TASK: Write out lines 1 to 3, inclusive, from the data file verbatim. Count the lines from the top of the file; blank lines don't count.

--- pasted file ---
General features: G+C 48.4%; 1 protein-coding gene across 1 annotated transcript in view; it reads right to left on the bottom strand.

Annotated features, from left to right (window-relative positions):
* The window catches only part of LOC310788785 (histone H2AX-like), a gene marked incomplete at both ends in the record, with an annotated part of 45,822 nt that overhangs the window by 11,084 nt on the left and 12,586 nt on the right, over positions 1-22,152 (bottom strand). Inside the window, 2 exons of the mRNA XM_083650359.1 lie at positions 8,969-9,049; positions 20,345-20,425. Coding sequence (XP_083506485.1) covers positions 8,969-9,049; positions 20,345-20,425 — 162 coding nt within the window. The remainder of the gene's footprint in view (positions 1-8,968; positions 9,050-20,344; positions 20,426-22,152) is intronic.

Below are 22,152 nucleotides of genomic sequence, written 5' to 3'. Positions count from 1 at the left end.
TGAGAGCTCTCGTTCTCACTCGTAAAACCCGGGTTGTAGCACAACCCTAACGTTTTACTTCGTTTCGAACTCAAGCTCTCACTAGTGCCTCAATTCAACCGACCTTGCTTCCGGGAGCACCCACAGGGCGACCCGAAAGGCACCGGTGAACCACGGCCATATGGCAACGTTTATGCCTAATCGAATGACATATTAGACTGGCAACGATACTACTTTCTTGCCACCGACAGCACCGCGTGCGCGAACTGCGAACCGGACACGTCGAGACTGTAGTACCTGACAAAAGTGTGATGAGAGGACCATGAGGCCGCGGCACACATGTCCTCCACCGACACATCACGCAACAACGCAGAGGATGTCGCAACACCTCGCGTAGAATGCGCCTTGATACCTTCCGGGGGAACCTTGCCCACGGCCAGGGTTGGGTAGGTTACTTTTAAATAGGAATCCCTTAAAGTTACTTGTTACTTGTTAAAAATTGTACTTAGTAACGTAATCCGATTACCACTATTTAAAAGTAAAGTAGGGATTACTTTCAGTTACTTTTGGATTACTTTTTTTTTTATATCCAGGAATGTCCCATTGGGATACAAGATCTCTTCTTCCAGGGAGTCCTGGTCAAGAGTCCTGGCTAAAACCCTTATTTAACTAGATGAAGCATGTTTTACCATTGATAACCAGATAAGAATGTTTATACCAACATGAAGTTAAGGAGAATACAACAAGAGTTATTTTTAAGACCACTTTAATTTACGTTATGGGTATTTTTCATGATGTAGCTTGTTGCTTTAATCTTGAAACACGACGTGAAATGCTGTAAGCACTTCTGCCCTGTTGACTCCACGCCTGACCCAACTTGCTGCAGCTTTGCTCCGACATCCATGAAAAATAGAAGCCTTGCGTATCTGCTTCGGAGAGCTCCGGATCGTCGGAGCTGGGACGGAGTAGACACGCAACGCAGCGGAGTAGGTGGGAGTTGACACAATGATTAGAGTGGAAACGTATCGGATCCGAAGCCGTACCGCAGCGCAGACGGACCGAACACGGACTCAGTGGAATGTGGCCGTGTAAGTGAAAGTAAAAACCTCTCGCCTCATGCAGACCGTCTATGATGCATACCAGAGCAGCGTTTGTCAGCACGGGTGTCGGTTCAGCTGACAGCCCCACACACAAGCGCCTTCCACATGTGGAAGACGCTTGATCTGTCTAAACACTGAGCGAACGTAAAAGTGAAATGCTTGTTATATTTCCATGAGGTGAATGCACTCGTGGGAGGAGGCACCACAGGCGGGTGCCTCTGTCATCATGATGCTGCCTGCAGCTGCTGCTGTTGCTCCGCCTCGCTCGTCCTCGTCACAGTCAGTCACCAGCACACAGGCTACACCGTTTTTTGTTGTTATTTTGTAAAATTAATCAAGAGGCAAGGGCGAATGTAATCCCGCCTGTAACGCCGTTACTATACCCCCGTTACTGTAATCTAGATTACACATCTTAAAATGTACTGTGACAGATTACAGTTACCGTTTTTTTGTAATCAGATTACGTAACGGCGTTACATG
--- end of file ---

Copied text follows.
General features: G+C 48.4%; 1 protein-coding gene across 1 annotated transcript in view; it reads right to left on the bottom strand.

Annotated features, from left to right (window-relative positions):
* The window catches only part of LOC310788785 (histone H2AX-like), a gene marked incomplete at both ends in the record, with an annotated part of 45,822 nt that overhangs the window by 11,084 nt on the left and 12,586 nt on the right, over positions 1-22,152 (bottom strand). Inside the window, 2 exons of the mRNA XM_083650359.1 lie at positions 8,969-9,049; positions 20,345-20,425. Coding sequence (XP_083506485.1) covers positions 8,969-9,049; positions 20,345-20,425 — 162 coding nt within the window. The remainder of the gene's footprint in view (positions 1-8,968; positions 9,050-20,344; positions 20,426-22,152) is intronic.